Birder's Guide

OCT 2014

Birder's Guide is the American Birding Association's newest publication. Each issue focuses on a key subject, providing tips from experienced birders on a wide variety of topics like Travel, Listing & Taxonomy, Gear, and Conservation & Community.

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Page 23 of 57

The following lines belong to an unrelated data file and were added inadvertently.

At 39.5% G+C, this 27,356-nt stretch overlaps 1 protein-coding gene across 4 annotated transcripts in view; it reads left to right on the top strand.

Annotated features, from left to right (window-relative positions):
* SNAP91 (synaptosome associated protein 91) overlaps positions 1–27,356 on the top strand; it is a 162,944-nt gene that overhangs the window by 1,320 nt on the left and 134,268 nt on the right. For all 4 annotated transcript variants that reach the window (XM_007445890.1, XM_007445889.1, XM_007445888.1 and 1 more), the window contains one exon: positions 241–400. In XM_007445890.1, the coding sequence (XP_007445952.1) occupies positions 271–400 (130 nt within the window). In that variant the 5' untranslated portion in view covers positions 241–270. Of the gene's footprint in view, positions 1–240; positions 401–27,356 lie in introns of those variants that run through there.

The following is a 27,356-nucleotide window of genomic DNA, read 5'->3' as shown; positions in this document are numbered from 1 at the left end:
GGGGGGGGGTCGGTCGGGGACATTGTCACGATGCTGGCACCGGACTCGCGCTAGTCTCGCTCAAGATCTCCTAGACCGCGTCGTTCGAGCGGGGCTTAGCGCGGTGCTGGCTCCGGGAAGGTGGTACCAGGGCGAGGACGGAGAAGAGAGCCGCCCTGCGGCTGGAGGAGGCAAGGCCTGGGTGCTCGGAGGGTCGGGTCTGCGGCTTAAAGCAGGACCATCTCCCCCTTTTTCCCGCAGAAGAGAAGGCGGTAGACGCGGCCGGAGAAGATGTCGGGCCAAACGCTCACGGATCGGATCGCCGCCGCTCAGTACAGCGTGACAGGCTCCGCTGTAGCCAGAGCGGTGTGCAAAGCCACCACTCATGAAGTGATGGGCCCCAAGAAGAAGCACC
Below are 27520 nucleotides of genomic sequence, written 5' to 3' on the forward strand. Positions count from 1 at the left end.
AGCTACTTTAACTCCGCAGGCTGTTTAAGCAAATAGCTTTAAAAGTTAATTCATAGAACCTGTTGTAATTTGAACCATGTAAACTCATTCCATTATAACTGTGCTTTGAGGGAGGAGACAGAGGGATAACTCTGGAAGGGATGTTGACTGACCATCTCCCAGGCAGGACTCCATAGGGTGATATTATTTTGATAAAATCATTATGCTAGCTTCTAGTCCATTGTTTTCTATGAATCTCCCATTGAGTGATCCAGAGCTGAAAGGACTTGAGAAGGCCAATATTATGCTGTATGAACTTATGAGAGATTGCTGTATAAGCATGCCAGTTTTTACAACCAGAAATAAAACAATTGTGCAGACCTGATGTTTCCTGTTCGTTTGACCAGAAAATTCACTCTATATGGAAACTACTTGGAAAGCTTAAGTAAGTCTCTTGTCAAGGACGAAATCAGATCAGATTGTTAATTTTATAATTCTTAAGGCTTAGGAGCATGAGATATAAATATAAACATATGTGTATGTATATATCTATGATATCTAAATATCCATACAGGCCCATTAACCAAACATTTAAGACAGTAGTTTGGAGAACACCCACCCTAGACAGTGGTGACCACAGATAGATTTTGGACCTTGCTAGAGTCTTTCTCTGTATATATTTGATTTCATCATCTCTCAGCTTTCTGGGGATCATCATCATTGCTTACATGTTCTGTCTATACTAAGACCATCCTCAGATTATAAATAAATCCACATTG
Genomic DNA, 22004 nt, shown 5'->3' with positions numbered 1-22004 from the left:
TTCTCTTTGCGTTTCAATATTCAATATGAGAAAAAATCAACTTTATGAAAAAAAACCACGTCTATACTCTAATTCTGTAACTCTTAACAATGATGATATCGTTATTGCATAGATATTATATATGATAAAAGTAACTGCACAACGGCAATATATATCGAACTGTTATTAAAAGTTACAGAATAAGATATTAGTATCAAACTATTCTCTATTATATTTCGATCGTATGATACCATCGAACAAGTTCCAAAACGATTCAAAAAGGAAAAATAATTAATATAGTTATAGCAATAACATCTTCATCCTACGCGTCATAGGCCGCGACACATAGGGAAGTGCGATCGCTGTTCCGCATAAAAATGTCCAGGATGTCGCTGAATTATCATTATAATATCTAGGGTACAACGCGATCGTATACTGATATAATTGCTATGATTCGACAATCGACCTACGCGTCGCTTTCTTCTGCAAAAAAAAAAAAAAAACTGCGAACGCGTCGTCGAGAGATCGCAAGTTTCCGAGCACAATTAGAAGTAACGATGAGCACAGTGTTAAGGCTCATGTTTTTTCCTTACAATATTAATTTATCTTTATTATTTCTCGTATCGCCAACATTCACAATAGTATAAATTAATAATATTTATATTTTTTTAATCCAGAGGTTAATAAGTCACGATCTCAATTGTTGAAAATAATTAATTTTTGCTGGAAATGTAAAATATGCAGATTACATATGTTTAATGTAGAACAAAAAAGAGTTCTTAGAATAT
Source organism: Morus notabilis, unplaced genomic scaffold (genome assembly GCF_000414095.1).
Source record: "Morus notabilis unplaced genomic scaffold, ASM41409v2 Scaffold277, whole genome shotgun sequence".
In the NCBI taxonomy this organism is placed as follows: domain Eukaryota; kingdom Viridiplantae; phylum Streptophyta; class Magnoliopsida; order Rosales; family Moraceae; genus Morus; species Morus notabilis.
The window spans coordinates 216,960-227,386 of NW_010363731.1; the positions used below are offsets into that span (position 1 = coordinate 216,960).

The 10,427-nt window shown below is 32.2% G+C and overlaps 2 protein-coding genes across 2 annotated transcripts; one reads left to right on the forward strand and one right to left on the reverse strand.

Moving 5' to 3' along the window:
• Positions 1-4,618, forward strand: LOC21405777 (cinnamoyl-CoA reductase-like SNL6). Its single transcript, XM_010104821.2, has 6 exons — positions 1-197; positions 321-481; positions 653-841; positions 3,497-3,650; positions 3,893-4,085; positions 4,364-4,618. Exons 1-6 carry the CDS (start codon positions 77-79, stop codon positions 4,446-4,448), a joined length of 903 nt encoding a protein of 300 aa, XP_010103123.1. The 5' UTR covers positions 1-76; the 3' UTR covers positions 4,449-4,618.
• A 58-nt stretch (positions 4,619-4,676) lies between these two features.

22 Birder's Guide to Listing and Taxonomy | October 2014 Species & Subspecies : A Brief History into one. How narrow a hybrid zone must be to constitute a barrier to speciation is subjective and varies from species to spe- cies (Cracraft 1997), and there are plenty of taxa with apparently stable hybrid zones that are currently not considered separate species, such as Myrtle and Audubon's warblers (Brelsford and Irwin 2009) and "California" and "Woodhouse's" scrub-jays (Delaney et al. 2008). The Rise of Historical Species Concepts The BSC focuses on what is happening today: Are two populations readily inter- breeding? But some scientists have argued for a more historical approach to defn- ing species—one which emphasizes the evolution of populations through time. Perhaps the most frequently cited histori- cal approach is the Phylogenetic Species Concept (PSC). Under this approach, species are delimited according to their po- sition within a phylogeny. A phylogeny is a diagram showing the branching pattern of ancestry and descent, created by scien- tists to study evolution. These diagrams are created by assembling a dataset of traits which indicate similarity between species; these traits could represent parts of the anatomy, plumage, or genes. Computer algorithms are used to analyze the data and group species together on the basis of shared traits. For a species to be rec- ognized under the PSC, all members of a population should be more closely related to one another than to other populations. Species which fulfll this criterion are con- sidered to show monophyly. They should This isn't to say that the BSC is perfect. The concept's emphasis on interbreeding (or lack thereof) has meant that the theory is hard to test in populations which exist in allopatry. For instance, many birds show regional varia- tion across different island chains with no evidence of intermingling of populations. If two taxa never come into contact but are closely relat- ed, how does one determine whether they can interbreed? Ornithologists often must use vocalizations and differences in plumage to attempt to make this determination, but voice is often plastic within songbirds, and using plumage differences requires a cer- tain degree of arbitrariness in designating what level of distinctiveness is necessary. In addition to diffculty with allopatric species, the BSC also has trouble dealing with hybridization. Many closely related species have hybrid contact zones, includ- ing Carolina and Black-capped chicka- dees (Bronson et al. 2005, 2003), Lazuli and Indigo buntings (Baker and Boylan 1999; Carling and Brumfeld 2008), and Townsend's and Hermit warblers (Rohwer and Wood 1998; Rohwer et al. 2001). Generally speaking, if a hybrid zone re- mains comparatively narrow and doesn't widen over time, then the hybrids pro- duced from such interspecies coupling are not likely to reproduce and probably will not contribute to the two species merging between two species from ever happening; thus, they prevent the formation of a zy- gote. They can take the form of differences in reproductive timing, display, vocaliza- tion, or reproductive anatomy. Postzygotic barriers occur after fertilization and result in sterile hybrids or hybrids that are either less adapted to the environment than their parents or less able to produce offspring. These barriers exist in the wild, but may not be present in captivity. The BSC rev- olutionized taxonomy because it trans- formed what had been a glorifed fling system into an adjustable framework that allowed for testable hypotheses. This presumed "Grant's" Storm-Petrel, photographed off North Carolina's Outer Banks in May, is one of the many cryptic spe- cies that seem to make up Band-rumped Storm-Petrel. Photo © Mike Danzenbaker Italian Sparrow (right) is the result of (long- ago) hybridization between Spanish Sparrow (left) and House Sparrow (center). Even though Italian Sparrow has a hybrid origin, Spanish and Italian sparrows have been found to only breed with their own kind in areas of sympatry in southern Italy. Photos © (left to right) Jan Wegener, Jacob Spendelow, Mark Piazzi.

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